I have fond memories of his work, as that was maybe 90+% of what I checked out of my elementary school libraries.

ASM826 said...

"Sic transit gloria mundi."

I painted that on the back of my roll around toolbox when I worked in an aircraft factory in 1984-85. I could see it coming then.

pax said...

"First, they ban the drop-side cribs (as in: it's now illegal to sell one even at a yard sale). Next, draw strings. What's next? Buttons? Zippers? Clothes at all?"

Blankets.

JFP said...

In 1987-88 I got a cool new skateboard for Christmas. We lived near the top of a decent size hill in a fairly quiet suburban development. Within weeks my friends and I were taking turns riding said skateboard down the hill on our backs, X-games style. That was just the evolution from big-wheels to bikes to skateboards. It was well worth the "tortuous" walk/ride back up the hill.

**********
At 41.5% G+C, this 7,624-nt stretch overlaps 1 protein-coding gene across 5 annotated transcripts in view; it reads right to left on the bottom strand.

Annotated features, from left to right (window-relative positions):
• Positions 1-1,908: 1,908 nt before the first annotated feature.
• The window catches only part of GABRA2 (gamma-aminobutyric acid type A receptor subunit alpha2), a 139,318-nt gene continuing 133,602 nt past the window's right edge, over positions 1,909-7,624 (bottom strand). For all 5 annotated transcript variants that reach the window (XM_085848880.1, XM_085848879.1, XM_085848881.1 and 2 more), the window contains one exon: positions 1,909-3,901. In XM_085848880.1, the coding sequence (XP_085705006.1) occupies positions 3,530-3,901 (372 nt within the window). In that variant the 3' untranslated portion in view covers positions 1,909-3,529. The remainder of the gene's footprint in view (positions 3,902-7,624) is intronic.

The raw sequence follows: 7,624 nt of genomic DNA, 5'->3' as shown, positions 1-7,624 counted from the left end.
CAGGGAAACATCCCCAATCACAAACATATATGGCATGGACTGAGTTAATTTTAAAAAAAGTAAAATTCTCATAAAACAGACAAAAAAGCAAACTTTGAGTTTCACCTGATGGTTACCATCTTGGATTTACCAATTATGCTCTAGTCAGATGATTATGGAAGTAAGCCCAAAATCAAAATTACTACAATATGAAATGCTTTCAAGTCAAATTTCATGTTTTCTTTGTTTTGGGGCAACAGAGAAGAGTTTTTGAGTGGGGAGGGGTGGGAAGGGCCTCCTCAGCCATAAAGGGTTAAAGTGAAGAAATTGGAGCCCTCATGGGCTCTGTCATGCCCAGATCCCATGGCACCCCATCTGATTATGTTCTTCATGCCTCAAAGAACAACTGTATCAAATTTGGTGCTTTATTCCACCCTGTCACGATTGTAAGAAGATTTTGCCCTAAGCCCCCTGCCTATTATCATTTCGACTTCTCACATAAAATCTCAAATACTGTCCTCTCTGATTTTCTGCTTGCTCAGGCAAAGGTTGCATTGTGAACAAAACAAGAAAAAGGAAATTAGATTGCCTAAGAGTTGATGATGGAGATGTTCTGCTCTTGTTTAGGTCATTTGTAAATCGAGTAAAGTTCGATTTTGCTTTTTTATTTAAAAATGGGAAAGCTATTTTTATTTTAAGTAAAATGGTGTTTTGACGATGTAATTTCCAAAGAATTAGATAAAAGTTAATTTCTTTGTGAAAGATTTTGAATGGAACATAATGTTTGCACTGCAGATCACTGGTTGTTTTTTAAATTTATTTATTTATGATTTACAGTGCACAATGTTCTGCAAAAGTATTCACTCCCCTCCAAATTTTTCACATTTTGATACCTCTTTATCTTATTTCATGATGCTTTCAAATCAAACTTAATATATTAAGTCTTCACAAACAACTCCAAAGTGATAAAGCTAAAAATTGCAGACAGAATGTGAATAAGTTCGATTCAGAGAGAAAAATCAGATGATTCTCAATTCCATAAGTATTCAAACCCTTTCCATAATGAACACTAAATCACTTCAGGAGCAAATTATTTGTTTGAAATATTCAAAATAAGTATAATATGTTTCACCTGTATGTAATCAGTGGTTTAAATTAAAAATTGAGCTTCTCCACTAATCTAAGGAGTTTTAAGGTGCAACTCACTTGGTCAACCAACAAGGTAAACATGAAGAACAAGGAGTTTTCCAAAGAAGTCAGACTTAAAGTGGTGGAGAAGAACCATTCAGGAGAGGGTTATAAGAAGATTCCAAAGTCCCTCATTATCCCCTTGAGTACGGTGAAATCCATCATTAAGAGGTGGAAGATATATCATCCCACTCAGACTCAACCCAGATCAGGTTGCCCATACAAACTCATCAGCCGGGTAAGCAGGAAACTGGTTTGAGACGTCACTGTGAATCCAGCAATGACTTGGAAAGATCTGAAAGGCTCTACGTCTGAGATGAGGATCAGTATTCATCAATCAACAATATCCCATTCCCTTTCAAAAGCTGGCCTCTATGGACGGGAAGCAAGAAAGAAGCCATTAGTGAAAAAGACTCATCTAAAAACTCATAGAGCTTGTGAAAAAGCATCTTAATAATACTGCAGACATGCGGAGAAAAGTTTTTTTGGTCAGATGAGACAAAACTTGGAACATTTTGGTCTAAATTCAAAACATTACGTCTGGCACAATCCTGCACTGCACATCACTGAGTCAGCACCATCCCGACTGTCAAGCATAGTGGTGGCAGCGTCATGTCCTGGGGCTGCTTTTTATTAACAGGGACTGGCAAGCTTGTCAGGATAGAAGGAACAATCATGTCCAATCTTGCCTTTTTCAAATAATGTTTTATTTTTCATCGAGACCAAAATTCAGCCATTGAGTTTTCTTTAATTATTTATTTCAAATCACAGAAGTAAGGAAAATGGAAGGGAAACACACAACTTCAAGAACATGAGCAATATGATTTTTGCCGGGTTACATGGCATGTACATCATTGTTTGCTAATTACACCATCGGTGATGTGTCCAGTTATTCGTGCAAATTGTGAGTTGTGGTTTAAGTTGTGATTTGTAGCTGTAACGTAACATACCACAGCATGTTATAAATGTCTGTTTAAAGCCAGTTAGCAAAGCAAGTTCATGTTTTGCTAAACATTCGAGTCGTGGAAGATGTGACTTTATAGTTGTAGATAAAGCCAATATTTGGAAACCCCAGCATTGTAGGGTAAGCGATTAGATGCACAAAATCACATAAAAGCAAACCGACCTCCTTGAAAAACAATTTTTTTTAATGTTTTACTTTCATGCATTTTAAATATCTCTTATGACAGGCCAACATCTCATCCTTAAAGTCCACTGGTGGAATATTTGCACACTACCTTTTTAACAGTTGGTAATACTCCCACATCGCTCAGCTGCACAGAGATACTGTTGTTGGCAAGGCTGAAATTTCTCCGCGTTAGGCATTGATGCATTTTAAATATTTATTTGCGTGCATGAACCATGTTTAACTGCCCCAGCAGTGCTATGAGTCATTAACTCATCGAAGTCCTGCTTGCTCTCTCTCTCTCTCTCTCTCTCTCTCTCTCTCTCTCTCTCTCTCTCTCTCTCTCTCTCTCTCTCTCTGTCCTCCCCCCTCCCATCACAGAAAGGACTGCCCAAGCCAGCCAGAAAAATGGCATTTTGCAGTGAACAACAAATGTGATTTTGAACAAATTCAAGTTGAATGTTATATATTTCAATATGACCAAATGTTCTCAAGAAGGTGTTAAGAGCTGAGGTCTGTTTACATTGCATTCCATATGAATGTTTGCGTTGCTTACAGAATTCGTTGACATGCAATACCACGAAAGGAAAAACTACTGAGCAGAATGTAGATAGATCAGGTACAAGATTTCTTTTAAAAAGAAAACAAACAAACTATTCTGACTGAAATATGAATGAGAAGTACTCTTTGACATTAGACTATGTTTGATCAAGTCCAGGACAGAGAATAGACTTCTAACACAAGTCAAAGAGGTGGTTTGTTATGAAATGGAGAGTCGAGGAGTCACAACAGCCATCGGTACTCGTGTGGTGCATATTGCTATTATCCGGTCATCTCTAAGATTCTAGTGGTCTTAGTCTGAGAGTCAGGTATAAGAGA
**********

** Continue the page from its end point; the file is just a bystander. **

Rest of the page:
Chris said...

I had a chemistry set back in the early 1960's that generated hours of fun for me. My parents made me keep it locked up so my goofy sisters couldn't get into it, but that was the total of supervision. When I tried to buy something similar for my daughter in the 1990's, what was available was so lame that I didn't bother. She would have been insulted.

Anonymous said...

The Colby books ruled.

Mike James

Bubblehead Les. said...

Sad. In 1975/76, I used to carry our High School Rifle Team's Remington .22LR Target Rifles in and out of the Building for Practice and Meets all the time.

If I tried that today, I'd be on the Evening News.